This is the Texelle Chunky Shawl by Phydeaux Designs. Look at that. It's beautiful in its simplicity, but has enough variation in the stitches to be an interesting knit. Brenda Lavell, the incredibly talented designer, chose Madelinetosh Tosh Vintage for the shawl, which makes a beautiful fabric without overwhelming the pattern. This is definitely not a multicolored yarn showcase. It looks so appropriately autumnal that I can easily see it being beautiful in jewel tones. I could even see- if one was feeling a bit saucy- some of the textured stripes in a different color.

So simple, so beautiful. It's a great companion to the Raphaelite's intricacy. I can see this being wrapped around my shoulders during a fall walk, or making an excellent gift for someone who isn't into a lacy shawl. And I love the variation in the stitches as a great way to show off just a few of the different stitches you can do in knitting, in such an intentional way. Let's look at some more images:

As with all patterns I love on Rav, this one has some great pattern notes, which let you know all the info up front without surprises. Check out the pattern's Ravelry page.


19 October 2011

Weaving with Wollmeise

Hi readers! Sorry I missed my video update yesterday; late nights at the office don't do well for blogging on time! Since I can't get you a video right now, how about a review of a project that has pretty decent photos, anyway? How about something that uses yarn really quickly? How about something that isn't knitting?
How about this scarf that I made? I'm new to weaving-- this summer was my first attempt at weaving. I wasn't particularly interested in learning how to weave until I saw some really cool pooled Wollmeise scarves in the Wollmeiseaholics group on Ravelry. Some of the colors, like the pitahaya I used for the above scarf, look a little crazy when knitted into a fabric. I find the irregular striping to be super loud and distracting on me, so this is a great way to use supermultis in a more controlled way. You can actually pool with knitting, too, but I haven't tried it yet. 

So the thing about pitahaya is that it's lovely: pink, green, and white. The skeins are SO pretty.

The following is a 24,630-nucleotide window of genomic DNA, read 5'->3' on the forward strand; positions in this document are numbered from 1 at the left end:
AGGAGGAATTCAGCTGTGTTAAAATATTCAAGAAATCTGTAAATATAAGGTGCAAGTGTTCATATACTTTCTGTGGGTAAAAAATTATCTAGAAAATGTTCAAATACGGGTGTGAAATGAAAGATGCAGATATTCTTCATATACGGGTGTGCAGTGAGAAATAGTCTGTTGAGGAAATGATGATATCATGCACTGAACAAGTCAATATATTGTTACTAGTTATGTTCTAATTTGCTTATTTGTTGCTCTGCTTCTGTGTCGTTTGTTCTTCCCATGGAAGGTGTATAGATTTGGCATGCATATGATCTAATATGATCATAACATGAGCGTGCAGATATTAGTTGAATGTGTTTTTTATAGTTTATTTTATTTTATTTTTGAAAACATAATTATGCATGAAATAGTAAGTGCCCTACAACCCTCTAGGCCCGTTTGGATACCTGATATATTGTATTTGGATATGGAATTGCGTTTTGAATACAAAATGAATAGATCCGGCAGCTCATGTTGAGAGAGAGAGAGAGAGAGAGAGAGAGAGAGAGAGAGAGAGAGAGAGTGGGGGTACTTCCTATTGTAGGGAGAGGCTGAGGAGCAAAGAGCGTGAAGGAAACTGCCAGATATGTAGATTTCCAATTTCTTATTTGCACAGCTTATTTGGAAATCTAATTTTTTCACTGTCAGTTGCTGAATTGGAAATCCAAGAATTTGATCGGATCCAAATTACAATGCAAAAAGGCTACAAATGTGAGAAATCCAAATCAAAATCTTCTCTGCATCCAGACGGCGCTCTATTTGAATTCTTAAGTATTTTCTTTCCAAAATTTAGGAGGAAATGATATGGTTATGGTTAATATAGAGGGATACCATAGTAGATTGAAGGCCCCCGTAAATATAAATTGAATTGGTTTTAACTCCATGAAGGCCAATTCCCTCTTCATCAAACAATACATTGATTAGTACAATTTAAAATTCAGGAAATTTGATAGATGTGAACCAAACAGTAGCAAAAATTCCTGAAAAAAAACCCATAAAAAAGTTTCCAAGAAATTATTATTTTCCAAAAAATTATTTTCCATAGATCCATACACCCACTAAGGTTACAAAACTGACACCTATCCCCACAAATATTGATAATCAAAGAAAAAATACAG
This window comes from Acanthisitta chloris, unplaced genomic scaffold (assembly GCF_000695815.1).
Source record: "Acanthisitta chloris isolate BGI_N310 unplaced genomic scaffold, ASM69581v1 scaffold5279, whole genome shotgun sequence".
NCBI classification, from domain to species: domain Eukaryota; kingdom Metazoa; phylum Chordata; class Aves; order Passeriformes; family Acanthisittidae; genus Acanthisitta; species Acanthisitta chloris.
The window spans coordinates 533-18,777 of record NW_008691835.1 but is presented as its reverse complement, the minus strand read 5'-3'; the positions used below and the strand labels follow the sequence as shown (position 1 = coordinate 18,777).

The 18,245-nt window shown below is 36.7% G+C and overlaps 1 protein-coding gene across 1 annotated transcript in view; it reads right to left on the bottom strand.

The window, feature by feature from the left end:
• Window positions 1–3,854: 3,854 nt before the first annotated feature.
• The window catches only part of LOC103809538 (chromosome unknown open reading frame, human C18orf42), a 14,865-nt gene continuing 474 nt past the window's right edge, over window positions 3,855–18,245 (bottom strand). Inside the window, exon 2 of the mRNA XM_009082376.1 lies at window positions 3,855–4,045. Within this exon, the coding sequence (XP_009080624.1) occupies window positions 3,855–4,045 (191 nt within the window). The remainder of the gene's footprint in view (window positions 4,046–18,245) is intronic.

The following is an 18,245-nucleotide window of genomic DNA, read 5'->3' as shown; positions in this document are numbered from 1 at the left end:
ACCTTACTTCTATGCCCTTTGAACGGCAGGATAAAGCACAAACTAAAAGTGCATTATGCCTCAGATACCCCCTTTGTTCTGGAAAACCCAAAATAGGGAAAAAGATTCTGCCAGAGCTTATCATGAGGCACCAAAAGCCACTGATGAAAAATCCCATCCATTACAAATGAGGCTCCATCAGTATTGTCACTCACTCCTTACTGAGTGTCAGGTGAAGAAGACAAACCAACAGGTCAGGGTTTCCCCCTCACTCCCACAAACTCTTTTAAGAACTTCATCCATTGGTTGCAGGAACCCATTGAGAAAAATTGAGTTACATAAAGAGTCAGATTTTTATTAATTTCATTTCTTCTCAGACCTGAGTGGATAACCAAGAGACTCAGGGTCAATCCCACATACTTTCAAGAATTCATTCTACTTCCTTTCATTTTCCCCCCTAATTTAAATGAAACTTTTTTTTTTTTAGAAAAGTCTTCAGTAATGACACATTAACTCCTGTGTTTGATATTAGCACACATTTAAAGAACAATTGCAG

So I had to show off the color. I bought a Schacht Cricket loom from Lion Brand's website, and after a little assembly, had it up and running. I did a few practice items (ahem, 2), before I dove into warping for the scarf. Things I learned on my first two objects: make the selvedge edges as loose as the middle threads, don't yank on your weft thread when you pull it through, and you have to plan out your project before you get started, which is something I fail at. ("Stripes? Sure, how about....here. And there.")

Warping for pooling colors is an easy process that looks complex. Basically, your scarf length is guided by the dye repeats in the skein. Think of your skein untwisted and sitting on a swift. One 360 degree rotation around your skein will usually equate to one dye repeat. I used two rotations on my swift, so I got about 6' of length. As I warped, the colors pooled:
From there, I wound the warp threads around the apron bar, got everything ready, and started weaving in my weft yarn. For this scarf, my weft yarn was the same color pink as the pitahaya, but just solid. If I had a white, I would've used it. 
Weaving goes REALLY quickly, but you have to pay attention to your fabric to make sure things don't get uneven or wobbly. See my fabric above? Wobbly, due to the warp threads having uneven tension. I'm still working on how to do a better job. I wove the weft thread through the warp about, oh, fifty million times, and then BLAMMO, scarf:
You can see all the color repeats here, really well. I ended up doing a triple knotted fringe on the ends, which gave it a decent finish for this newb. 

For simple weaving projects, I really like my little Cricket. It's portable, easy to store, and makes good presents that don't require the commitment of knitting. On the other hand, your finished product is basically 10" to 12" wide, with an infinite length. More complex weaving, or wider objects, have to be done on another type of loom. While I DO enjoy weaving, knitting's still number one for me. 

See ya on Thursday!